Jurors also convicted the company of two felony charges of wire fraud and five misdemeanor charges of illegal corporate campaign contributions. Those charges involved contributions to Espy's brother, Henry, to help him pay off his debt in a failed run for Congress. The $4,000 contribution was arranged by former high-powered Washington lobbyist James H. Lake, who testified as a government witness.
The jurors acquitted the company of an illegal gratuity charge stemming from the payment of $3,100 to Espy's girlfriend, Patricia Dempsey, so she could go to Greece with Espy when he spoke to an International Nut Council conference in May 1993. Evidence showed Espy was still paying for Dempsey's plane ticket on his credit card.
During the trial, witnesses for the prosecution and the defense described several instances where Espy allowed others -- particularly his friend Richard Douglas, a former senior vice president of Sun Diamond -- to pick up expensive restaurant tabs from 1993 to December 1994. Douglas was not charged with any wrongdoing.
Reid Weingarten, Espy's attorney, said, "I know that Mike Espy never did any official favors for Sun Diamond and that any gifts he received from Richard Douglas were based on a long-standing, warm and close personal friendship, and not on any efforts to influence a secretary of agriculture."
Hibey, Sun Diamond's defense attorney, tried to convince the jury that Douglas was not trying to buy Espy off when he picked up meal tabs or bought outrageously priced tickets to the U.S. Open from a scalper. Douglas did it out of friendship, he said.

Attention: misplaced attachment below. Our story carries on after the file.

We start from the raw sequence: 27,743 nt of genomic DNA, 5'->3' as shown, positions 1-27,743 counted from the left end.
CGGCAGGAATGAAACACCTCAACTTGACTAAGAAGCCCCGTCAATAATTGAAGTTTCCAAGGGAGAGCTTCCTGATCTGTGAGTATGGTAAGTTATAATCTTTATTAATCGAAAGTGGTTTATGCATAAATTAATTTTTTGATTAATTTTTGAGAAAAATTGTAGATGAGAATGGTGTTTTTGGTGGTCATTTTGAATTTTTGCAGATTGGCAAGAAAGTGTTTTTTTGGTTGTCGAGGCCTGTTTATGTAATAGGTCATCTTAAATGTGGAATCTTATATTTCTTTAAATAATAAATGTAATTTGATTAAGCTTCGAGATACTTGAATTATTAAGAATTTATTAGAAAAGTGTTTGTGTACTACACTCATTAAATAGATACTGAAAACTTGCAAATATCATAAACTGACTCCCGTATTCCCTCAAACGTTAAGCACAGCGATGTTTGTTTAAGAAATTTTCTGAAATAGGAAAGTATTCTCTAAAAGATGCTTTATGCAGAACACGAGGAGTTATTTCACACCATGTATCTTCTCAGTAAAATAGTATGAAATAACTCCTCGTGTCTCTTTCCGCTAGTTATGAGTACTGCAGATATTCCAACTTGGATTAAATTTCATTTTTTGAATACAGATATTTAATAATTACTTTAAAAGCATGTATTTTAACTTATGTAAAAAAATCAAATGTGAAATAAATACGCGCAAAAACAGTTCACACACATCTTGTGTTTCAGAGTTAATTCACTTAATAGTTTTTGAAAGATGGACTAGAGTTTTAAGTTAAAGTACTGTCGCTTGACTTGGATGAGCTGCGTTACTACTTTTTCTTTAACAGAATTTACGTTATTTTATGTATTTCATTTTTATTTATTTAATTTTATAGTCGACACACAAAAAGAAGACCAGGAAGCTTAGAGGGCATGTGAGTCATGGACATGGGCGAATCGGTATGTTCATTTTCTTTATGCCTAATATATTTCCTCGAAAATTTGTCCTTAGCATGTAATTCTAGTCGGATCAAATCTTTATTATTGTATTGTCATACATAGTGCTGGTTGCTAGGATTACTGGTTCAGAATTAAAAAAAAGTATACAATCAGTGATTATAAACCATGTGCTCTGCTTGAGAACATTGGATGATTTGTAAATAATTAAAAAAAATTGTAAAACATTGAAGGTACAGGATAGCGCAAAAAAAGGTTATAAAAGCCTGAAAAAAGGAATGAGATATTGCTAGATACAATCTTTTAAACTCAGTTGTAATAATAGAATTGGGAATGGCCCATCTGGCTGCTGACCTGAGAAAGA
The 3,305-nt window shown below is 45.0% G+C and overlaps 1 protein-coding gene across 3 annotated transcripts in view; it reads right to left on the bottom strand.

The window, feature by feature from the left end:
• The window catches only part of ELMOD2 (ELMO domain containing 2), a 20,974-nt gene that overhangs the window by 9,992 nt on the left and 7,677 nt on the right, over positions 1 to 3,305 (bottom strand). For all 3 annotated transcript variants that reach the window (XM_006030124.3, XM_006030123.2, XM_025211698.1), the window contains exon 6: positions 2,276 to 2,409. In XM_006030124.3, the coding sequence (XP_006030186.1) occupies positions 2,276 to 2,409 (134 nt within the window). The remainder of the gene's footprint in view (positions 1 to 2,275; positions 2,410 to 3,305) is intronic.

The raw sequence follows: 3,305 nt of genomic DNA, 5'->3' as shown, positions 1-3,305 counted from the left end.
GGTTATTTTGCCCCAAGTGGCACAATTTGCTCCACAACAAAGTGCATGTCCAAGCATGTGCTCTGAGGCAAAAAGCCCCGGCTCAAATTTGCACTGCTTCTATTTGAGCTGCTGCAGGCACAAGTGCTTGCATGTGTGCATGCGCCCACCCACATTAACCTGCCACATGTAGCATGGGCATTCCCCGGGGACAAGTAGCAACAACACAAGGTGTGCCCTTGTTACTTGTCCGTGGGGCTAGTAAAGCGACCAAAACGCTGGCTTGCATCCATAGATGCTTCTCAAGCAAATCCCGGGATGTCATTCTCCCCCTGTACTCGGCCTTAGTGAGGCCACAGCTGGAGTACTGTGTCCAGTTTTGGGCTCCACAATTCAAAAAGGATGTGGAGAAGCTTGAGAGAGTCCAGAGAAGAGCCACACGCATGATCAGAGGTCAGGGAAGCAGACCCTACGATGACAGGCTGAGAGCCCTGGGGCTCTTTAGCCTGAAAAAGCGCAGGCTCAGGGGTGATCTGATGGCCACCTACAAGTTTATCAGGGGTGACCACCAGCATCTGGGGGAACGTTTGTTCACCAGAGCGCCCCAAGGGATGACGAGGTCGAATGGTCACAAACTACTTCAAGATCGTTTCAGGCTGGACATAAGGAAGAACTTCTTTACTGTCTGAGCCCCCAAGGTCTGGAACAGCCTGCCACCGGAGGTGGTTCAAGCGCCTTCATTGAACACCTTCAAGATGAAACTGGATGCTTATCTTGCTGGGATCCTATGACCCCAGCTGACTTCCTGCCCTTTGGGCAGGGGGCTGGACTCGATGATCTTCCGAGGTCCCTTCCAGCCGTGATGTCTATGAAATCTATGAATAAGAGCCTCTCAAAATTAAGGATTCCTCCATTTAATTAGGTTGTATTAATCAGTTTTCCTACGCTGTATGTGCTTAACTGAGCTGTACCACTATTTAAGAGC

Sun Diamond executives testified they knew about the friendship and had no intention of influencing Espy. Company officials admitted knowing and approving of all but one of Douglas's requests for reimbursement -- $8,400 he spent on scalped tickets to the U.S. Open for the two men and their girlfriends. Douglas did not go through the normal channels on reimbursement on that expense but used his authority to approve it.
Smaltz called Sun Diamond's defense "bunk" and "a big lie." His prosecutors, Greenberg and Barry Coburn, said the friendship was not a crime or the issue. They argued to the jury that the crime arose from the fact Sun Diamond, not Douglas, ultimately paid for the gifts. "We are all adults. If we work for an employer and we incur a personal expense, we pay it out of our own pocket," Coburn said in his closing argument.
Sun Diamond corrupted the friendship, Coburn said. "The defendant used it in a way they were not allowed to do," he said. "They gave gratuities to foster it, to nurture it, to encourage it, and that is illegal."
Smaltz has also leveled indictments against a Mississippi farmer and his company for allegedly collecting improper crop subsidies by conspiring to lie to government officials; against Espy's brother, Henry, and others for allegedly lying so Henry Espy could get a bank loan to pay off his campaign debt; and against Crop Growers Corp. for allegedly making illegal contributions to Henry Espy's campaign.
© Copyright 1996 The Washington Post Company